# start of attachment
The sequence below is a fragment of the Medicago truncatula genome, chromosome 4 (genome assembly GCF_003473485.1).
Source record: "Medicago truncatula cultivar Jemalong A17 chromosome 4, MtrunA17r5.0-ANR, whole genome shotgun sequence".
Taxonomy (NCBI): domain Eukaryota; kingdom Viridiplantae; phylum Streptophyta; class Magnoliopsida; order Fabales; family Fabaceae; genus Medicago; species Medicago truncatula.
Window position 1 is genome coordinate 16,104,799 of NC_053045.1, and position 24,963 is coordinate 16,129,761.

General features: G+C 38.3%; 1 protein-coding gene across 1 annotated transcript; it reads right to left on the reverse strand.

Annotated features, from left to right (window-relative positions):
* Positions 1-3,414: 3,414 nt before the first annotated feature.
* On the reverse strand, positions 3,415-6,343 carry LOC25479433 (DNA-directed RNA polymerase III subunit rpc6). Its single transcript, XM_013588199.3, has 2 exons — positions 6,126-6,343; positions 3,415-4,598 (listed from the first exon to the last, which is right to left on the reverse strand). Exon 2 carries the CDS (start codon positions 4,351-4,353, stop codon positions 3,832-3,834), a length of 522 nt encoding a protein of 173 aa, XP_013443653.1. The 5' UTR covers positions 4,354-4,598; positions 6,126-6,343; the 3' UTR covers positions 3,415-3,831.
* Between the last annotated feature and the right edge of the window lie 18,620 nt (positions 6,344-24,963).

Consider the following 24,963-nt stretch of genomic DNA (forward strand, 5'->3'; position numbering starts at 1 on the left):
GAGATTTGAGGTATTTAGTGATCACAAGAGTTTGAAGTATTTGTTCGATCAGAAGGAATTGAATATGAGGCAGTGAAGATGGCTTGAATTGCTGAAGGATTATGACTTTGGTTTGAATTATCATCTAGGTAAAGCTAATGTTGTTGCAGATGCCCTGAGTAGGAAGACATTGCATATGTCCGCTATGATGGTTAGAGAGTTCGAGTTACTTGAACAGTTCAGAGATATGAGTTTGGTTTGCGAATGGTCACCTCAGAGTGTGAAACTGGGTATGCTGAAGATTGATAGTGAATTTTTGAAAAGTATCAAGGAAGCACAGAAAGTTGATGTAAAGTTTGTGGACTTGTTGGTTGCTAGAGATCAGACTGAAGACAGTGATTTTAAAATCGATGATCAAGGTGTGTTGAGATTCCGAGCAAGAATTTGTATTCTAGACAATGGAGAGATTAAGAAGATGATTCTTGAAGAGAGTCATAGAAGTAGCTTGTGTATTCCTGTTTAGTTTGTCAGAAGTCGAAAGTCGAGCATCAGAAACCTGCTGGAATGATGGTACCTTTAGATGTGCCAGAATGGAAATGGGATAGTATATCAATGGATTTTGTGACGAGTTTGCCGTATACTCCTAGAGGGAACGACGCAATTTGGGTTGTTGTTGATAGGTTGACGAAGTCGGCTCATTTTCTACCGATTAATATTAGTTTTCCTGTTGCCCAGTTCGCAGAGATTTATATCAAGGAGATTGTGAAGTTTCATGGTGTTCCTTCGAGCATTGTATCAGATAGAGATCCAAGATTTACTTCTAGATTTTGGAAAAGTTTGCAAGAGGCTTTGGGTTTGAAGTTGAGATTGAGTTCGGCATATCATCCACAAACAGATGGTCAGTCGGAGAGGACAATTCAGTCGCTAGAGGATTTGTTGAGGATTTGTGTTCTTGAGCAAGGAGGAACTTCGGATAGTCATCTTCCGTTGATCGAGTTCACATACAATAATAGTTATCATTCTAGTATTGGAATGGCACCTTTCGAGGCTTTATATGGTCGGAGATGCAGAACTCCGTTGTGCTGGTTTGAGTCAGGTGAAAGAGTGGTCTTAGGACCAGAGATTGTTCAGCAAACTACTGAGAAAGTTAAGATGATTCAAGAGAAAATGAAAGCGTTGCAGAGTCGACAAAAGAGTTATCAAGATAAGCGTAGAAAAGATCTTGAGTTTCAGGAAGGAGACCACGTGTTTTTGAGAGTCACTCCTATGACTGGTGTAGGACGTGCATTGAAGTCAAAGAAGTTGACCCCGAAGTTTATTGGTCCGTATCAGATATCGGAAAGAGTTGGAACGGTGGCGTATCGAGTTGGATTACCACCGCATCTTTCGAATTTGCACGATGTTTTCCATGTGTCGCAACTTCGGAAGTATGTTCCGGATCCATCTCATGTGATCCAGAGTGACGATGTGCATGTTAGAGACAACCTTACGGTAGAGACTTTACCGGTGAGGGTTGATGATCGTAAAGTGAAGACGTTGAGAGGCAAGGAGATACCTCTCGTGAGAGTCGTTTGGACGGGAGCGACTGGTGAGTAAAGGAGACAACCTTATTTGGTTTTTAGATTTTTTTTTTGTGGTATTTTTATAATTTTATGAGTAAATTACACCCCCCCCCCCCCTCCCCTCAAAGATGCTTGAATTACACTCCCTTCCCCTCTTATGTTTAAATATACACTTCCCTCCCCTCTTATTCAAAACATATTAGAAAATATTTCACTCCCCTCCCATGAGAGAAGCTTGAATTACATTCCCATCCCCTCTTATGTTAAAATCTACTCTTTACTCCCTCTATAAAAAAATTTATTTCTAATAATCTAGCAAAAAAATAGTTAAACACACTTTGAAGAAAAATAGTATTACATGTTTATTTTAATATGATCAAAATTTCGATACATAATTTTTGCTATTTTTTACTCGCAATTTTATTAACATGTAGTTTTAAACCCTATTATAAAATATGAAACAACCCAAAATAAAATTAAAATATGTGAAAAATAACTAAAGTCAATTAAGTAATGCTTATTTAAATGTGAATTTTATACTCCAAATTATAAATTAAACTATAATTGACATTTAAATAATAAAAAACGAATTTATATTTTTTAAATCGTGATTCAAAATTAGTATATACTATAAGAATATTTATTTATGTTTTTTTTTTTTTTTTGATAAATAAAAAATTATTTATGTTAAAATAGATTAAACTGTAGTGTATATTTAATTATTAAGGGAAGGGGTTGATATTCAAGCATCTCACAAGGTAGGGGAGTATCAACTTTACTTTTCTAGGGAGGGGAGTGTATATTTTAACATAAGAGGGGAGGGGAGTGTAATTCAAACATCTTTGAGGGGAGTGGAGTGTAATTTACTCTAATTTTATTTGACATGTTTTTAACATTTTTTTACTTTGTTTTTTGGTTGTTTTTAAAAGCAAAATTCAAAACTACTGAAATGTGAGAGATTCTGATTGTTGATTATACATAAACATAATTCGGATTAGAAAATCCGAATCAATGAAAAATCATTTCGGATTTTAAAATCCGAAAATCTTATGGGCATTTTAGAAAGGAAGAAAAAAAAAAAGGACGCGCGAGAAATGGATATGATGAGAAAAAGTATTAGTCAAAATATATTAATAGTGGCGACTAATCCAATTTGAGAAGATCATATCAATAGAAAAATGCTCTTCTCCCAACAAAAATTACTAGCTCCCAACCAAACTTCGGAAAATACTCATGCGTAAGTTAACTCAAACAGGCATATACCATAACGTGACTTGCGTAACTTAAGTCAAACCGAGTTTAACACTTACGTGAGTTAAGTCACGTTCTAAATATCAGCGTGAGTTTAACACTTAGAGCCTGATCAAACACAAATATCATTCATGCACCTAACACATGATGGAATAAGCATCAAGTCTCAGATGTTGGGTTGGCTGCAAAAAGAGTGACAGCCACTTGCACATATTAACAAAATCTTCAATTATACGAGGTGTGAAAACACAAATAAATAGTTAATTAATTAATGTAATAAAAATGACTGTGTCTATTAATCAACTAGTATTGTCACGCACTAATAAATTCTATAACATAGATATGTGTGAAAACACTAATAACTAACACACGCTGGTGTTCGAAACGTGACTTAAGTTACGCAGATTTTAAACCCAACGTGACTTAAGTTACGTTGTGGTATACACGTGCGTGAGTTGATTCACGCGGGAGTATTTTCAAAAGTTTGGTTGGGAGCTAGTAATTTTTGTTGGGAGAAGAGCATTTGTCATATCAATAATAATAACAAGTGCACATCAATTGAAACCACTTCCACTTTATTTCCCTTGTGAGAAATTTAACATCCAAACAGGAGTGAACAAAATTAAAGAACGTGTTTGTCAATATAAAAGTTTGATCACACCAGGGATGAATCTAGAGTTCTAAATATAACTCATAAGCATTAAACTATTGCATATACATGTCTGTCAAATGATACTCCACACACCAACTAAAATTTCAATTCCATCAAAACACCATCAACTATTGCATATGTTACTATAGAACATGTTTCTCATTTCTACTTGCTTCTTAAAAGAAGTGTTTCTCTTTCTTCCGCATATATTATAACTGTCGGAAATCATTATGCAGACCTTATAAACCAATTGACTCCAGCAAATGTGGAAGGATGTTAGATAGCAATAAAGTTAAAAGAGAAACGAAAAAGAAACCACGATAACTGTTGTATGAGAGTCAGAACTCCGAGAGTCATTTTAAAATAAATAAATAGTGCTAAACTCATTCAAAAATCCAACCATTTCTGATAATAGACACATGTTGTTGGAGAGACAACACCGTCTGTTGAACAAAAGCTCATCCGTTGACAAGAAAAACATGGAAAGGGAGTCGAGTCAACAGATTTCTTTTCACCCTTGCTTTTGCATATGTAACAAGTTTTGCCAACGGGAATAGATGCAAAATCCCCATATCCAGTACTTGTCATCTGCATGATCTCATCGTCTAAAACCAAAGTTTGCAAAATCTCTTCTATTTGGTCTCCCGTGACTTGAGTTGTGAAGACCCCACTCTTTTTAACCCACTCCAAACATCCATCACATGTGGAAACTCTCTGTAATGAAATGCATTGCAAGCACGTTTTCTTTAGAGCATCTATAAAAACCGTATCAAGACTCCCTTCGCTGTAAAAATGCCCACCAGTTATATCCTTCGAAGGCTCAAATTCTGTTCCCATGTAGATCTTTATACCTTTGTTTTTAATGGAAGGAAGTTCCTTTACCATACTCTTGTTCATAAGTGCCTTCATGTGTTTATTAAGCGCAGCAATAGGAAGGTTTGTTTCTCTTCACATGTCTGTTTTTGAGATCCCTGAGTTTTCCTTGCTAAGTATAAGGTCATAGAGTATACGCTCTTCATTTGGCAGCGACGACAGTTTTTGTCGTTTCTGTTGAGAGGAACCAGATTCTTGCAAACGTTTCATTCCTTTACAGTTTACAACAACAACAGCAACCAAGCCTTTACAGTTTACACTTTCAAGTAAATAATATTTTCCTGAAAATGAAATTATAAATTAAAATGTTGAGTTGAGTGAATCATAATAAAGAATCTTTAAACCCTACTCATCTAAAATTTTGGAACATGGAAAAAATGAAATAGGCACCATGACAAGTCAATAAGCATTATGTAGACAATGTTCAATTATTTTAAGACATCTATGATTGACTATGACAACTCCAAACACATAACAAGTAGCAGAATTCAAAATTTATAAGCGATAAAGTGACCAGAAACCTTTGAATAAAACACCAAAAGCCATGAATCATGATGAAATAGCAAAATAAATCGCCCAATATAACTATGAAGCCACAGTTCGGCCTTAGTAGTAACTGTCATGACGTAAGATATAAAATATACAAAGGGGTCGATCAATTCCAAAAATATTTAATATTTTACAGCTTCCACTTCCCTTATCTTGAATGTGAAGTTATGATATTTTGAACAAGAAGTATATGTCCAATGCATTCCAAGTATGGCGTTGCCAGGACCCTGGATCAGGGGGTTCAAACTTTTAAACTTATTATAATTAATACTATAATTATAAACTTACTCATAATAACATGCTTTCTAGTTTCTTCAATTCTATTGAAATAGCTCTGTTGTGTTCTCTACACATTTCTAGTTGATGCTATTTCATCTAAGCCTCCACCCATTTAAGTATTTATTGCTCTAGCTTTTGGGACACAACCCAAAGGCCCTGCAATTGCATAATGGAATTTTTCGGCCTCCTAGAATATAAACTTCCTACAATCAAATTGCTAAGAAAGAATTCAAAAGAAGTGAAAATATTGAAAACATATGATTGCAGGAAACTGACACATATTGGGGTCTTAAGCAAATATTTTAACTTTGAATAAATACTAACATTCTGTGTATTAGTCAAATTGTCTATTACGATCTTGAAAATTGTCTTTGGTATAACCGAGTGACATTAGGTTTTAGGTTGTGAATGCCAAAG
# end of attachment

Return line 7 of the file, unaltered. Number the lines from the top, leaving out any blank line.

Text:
* Positions 1-3,414: 3,414 nt before the first annotated feature.